Finally, Wilkov talks about coping with her ordeal. She mentions two things about the day she arrives at Rikers. The first is realizing that she is surrounded by people who know the system and how to work it, while she knows nothing. The second is telling herself that “maybe someone in this prison needs me; perhaps that’s the reason life has thrown me this curveball.” Note the similarity to McMillan’s statement “Somehow, this is all a part of the plan.” Wilkov comes back to this idea at the end of her incarceration: “I manage to teach a woman from Trinidad to read, and I show others how to do yoga. I hold poetry readings with the woman who bunks next to me, an African-American Muslim who has been homeless at times. When I describe how I’d once heard someone calling for help, she says it was her.”

Piper Kerman’s Story

Piper Kerman was interviewed by Gross (NPR). (See also an interview by Levintova (Mother Jones).) The interview was in conjunction with the Netflix series.

Kerman begins by describing the conditions of incarceration. She says Danbury is “a heavily fortified building with a vicious-looking, razor-wire fence around it…The building itself sort of looks like a 1970s elementary school.” Speaking of prisons in general (she has visited others since her release), she goes on to describe the cinderblock construction, grey or beige paint, and linoleum floors. The spaces are incredibly drab, and loud.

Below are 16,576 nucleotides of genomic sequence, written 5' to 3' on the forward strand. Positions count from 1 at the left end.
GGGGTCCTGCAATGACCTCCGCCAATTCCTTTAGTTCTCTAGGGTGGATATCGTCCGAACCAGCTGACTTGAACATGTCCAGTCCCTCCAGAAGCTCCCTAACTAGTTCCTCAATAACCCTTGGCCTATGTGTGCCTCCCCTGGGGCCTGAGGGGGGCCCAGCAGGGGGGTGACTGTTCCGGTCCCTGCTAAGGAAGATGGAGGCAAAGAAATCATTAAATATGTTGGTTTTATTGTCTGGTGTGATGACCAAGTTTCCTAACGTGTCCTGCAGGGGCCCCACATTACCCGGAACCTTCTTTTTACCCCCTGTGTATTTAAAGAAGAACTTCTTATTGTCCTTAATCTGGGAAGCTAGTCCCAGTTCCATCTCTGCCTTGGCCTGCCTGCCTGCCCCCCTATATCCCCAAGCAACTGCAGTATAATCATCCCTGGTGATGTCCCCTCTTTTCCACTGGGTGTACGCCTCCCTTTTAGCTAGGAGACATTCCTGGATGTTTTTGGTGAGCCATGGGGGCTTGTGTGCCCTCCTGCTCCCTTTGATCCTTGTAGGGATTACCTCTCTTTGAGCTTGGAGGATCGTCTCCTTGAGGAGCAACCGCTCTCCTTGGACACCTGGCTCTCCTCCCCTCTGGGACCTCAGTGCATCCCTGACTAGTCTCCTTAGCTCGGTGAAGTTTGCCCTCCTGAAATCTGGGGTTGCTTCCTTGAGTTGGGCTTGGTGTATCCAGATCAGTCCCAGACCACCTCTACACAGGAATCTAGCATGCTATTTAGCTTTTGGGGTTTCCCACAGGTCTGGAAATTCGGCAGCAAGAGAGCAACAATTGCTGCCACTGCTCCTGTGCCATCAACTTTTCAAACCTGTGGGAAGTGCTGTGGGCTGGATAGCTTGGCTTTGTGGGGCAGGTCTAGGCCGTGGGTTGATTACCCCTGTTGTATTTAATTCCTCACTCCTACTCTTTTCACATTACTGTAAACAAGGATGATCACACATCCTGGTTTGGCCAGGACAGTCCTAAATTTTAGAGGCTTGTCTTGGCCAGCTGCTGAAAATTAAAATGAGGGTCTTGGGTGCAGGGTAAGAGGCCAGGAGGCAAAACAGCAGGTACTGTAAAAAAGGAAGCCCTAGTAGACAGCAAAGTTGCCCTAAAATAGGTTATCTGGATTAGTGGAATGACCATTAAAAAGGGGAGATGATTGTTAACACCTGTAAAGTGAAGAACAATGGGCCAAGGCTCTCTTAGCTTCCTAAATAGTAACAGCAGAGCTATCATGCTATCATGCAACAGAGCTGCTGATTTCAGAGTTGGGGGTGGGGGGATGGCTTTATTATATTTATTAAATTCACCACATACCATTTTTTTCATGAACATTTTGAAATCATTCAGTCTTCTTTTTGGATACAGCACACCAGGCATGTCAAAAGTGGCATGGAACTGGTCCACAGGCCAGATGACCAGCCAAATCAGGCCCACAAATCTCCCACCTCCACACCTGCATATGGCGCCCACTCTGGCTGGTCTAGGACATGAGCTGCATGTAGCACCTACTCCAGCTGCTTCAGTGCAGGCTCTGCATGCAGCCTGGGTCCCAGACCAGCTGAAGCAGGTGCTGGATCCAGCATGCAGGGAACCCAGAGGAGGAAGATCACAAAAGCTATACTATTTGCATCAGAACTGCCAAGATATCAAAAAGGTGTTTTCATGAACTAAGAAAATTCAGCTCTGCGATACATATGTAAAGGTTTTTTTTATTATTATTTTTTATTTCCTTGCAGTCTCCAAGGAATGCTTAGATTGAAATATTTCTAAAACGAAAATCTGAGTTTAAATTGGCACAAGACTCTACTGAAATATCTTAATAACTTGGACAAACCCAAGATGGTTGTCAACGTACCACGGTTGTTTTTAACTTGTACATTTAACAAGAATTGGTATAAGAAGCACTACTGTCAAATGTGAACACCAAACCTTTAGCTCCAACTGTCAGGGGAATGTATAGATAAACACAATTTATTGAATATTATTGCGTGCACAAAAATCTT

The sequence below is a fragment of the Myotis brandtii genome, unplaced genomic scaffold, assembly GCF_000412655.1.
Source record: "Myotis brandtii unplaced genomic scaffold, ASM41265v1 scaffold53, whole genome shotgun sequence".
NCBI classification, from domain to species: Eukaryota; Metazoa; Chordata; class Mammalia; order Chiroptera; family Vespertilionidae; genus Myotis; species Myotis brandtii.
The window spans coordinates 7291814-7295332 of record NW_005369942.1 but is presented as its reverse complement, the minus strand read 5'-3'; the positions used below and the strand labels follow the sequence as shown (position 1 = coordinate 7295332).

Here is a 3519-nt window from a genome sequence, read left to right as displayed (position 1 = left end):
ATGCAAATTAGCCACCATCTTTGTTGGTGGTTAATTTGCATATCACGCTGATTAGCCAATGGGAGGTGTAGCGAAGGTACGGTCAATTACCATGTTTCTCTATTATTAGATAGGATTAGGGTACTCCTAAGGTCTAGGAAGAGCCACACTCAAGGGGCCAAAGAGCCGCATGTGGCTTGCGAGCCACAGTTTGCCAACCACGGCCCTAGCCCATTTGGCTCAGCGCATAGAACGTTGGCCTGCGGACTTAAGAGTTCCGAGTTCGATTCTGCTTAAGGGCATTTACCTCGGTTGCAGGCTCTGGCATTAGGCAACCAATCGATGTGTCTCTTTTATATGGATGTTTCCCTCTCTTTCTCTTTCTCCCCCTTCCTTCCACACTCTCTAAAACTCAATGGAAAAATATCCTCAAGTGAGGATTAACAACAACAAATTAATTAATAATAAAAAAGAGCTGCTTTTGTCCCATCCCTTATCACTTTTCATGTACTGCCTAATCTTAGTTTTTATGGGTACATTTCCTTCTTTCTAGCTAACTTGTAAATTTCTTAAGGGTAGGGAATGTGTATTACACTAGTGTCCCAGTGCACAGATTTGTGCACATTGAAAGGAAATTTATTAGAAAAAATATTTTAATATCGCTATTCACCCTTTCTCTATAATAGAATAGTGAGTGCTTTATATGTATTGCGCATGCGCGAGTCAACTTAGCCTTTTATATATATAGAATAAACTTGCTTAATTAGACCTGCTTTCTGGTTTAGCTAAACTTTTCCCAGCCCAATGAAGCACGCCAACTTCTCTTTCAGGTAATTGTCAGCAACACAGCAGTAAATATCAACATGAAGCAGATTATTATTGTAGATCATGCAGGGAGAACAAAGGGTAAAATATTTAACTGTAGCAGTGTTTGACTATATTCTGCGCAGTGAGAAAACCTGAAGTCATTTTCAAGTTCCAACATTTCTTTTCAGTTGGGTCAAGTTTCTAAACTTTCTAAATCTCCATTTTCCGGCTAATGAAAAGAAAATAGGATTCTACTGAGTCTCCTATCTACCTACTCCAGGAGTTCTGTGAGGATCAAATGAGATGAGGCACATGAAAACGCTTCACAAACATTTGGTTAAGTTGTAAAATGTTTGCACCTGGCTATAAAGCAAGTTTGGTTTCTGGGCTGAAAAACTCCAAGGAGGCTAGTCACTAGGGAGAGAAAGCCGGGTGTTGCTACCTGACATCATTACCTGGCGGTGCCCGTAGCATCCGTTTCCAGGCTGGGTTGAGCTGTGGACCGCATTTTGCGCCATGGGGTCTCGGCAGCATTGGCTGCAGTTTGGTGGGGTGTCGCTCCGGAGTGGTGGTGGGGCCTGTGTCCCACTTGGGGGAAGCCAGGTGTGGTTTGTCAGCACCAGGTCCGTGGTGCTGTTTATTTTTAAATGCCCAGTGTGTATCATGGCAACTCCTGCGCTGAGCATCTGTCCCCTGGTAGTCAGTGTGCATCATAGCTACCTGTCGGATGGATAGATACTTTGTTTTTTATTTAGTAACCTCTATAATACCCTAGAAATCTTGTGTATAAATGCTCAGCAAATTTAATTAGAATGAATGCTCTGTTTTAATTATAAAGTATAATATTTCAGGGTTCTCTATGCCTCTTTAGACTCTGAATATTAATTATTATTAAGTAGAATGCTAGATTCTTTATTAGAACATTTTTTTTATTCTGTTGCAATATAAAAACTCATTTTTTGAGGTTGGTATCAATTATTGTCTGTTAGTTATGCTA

Kerman says she feared violence going in, but, unlike Wilkov, did not experience it. This may have been due to Danbury being a minimum security prison, whereas Rikers is maximum security. She talks about a very steep learning curve, for both the formal rules of the institution – those enforced by the guards and the warden – and the informal rules of the women. Softening the edge a little bit, she also describes a “Welcome Wagon,” other white women who offered her things she might need, like shower shoes. Compare to McMillan’s statement that “several women (re-incarcerates) have taken me under their wing…” Kerman says that race is very important up front, but fitting in is ultimately “very much about you as an individual, and what do you have actually to contribute to this community.”

Gross asks about being frisked. Kerman replies that most of the women she knew experienced “that really simple and straightforward groping, which is a total violation. It’s really low-level sexual abuse.” She continues,

Sexual abuse within women’s prisons is very, very pervasive and happens in probably just about every single women’s prison or jail in this country, sometimes in much more extreme and horrible and violent ways than what I experienced. The truth of the matter is, prisoners have a very low level of confidence that their concerns will be addressed…Prisoners fear retribution if they make an accusation against a prison staffer or a guard. And one of the things that’s really frightening, that can happen if you say that you’ve been sexually abused, is that you’ll be put in solitary (confinement)…allegedly for your protection.